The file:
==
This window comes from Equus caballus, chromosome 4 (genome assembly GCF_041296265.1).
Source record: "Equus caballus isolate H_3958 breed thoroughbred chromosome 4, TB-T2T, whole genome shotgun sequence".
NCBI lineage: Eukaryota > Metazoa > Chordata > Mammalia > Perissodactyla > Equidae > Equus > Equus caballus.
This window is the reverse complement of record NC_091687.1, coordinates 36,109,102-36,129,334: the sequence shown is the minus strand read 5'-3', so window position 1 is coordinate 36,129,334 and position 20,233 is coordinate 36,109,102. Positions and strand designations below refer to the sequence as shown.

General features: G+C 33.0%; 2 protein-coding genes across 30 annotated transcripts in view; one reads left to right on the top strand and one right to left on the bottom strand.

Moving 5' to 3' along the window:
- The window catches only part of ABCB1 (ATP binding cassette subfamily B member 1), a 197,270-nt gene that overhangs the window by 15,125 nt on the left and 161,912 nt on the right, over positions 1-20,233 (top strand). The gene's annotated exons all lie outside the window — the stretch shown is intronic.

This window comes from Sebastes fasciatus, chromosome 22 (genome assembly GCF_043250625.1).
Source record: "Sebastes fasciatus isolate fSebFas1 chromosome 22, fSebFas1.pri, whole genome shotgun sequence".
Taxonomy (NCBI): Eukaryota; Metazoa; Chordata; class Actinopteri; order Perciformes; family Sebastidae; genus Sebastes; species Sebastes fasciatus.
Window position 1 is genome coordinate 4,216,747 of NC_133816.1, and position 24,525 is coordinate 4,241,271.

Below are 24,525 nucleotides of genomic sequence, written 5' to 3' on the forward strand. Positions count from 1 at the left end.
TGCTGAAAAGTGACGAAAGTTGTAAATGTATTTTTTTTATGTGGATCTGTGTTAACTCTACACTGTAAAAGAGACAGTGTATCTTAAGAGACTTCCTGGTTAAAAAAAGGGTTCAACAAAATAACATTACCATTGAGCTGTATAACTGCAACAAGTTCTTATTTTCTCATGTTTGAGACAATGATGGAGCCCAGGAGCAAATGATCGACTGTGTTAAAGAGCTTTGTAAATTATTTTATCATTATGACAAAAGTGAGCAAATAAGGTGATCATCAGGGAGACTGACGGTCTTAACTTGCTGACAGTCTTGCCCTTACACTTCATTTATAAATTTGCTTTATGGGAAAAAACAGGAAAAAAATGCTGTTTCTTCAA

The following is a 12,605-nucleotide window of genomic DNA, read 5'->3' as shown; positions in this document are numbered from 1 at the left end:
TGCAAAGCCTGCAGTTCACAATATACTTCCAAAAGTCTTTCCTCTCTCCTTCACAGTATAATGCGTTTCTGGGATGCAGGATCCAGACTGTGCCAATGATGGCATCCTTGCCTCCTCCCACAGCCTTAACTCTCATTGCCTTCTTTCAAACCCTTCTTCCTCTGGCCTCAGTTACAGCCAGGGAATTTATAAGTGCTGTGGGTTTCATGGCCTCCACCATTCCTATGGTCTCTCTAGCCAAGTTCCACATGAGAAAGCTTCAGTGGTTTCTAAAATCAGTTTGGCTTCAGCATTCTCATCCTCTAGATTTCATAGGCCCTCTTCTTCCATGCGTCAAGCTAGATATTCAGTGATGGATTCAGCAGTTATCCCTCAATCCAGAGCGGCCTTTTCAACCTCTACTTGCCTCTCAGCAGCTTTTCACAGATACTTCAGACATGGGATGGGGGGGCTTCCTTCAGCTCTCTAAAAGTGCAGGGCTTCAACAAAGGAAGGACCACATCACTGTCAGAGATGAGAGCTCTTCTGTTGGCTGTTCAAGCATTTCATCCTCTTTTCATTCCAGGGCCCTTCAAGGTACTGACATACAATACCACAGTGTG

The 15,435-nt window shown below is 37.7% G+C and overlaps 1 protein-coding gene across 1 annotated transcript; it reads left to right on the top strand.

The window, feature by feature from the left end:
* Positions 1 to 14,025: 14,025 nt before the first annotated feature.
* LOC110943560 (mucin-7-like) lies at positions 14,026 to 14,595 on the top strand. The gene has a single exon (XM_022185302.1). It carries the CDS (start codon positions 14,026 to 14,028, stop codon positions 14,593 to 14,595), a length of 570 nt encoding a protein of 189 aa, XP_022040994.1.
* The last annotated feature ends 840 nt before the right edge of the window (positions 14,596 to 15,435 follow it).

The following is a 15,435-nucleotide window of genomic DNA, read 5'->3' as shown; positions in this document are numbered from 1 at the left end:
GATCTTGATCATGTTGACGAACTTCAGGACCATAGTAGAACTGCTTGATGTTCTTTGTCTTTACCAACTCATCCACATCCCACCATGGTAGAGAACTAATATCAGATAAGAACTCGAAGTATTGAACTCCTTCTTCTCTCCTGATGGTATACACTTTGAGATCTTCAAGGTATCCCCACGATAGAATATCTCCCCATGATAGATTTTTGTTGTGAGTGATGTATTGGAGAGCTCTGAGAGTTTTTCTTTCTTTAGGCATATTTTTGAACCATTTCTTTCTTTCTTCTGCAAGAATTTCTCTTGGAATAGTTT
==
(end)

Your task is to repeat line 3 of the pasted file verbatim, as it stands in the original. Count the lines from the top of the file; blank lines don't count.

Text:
NCBI lineage: Eukaryota > Metazoa > Chordata > Mammalia > Perissodactyla > Equidae > Equus > Equus caballus.